I see the Bayer rep who I've met before.  She is very sweet.  They have some great new kids options and a really cool glucometer, but it doesn't talk to my pump so I'm not interested.

The Spirit.  Apparently I haven't heard of it because it's really old technology.  They might be one to watch though.  If they have the oldest product out there they might be the next one with something new.  No leaks of info though if they are working on something juicy.  Hmmm.  I talk with her about the Omnipod.  Apparently you can put that thing anywhere fatty tissue is.  ANYWHERE with fatty tissue.  I wonder if I can get two and call it a lift.

Last is Medtronic.  I have a love hate with Medtronic.  Everyone has or has had a Medtronic but me.  They have the market cornered at this point.  What I love about them is that they have the integrated CGM.  That is a major benefit, especially when responsible diabetic is now carrying around two huge devices on her hip.  Trouble is this.  Diabetes isn't their only thing.  In fact, diabetes is only a little bit of their thing.  My grandpa has a Medtronic- a Medtronic heart defibulator.    That's their thing.  I know the other companies have their hands in other things too, it just seems like Medtronic is more hearts to me.  I donno.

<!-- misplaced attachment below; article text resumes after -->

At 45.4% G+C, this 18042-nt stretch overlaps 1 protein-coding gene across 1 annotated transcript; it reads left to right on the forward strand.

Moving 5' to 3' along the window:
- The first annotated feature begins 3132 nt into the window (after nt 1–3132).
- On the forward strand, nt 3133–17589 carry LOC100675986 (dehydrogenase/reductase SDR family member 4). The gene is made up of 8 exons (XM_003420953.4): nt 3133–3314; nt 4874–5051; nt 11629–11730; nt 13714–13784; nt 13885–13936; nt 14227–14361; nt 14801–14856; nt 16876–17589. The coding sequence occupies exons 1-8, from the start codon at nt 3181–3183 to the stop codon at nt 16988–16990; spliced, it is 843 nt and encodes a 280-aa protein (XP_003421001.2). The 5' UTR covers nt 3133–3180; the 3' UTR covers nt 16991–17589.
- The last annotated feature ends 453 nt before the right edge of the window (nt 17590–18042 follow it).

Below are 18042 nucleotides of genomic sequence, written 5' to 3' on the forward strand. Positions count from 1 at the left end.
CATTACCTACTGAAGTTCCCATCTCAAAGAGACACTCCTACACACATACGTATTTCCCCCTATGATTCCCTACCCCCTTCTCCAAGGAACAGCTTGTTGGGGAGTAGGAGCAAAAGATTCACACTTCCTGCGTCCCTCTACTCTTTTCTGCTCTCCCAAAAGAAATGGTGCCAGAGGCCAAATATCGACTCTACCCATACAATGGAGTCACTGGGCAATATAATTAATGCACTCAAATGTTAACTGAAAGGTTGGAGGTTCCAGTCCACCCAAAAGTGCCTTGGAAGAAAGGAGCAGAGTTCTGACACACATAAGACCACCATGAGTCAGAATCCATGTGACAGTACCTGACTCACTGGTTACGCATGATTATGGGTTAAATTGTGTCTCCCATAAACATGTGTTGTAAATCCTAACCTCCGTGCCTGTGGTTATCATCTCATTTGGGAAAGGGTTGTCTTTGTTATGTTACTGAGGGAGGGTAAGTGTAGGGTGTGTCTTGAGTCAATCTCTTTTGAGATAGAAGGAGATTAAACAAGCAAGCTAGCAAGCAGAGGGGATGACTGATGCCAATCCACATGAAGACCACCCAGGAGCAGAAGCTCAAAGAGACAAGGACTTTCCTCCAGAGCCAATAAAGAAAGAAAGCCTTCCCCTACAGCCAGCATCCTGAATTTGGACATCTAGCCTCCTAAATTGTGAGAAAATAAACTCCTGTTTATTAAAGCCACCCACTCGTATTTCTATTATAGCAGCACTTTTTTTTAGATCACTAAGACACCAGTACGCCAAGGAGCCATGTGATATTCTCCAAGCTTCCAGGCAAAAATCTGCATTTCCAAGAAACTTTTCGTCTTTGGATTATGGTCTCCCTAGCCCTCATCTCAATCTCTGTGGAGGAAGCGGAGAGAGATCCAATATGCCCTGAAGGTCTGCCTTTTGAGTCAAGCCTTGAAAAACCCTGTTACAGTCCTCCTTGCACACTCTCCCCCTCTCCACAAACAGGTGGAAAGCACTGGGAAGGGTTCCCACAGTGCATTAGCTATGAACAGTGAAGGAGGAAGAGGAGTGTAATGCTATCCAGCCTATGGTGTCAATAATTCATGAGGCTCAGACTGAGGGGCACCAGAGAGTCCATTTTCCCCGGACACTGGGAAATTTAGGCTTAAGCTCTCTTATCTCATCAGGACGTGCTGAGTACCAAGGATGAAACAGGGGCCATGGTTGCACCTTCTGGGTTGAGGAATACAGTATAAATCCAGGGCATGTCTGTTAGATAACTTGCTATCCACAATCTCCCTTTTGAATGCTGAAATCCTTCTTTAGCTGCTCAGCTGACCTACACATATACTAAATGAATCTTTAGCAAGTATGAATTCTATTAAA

I am excited about all this cool stuff.  I got business cards from most.  Everyone wants to know you when you run a support group.  "I can speak.  I know someone who can speak.  You have speakers right?"  No one wants to be left out of a group that talks to diabetics about diabetes and ways to control it.  So that's good news.  I really am considering the Omnipod.  I've got a couple of questions, but that might be next.

Like I said before though "I've got gadgets and gizmos a plenty.  I've got who's its and what's its galore.  You want thingamabobs?  I've got 20.  But who cares?  No big deal.  I want more."  (That's Little Mermaid, btw).  That's right I want more.  All this stuff is great.  It sure does help manage diabetes.  That is the trouble though, it helps MANAGE diabetes.  It does not cure it.  It does not prevent it.  Insulin is not a cure, an integrated system is not a cure, an artificial pancreas is not a cure.  These things are great technological advancements that make living with diabetes more possible, but they do not cure it.  They do not stop deadly lows or damaging highs.  In case you weren't sure, I am a crummy pancreas. 

And that is why I must give a thank-you from the bottom of my heart to everyone who supports me.  Those who came last night provided a $100 contribution (total) towards the cure.  I cannot thank-you enough.  I also need to thank everyone who supports me day in and day out.  Living with or around me is no easy task.  Trust me, I know.  I know I have changed, I feel different.  I try hard not to be different, but I am.  Thank-you for walking me through this everyday.  Without your continued support and love (sometimes tough love), I couldn't and wouldn't be even half the pancreas I am today.

God Bless you all.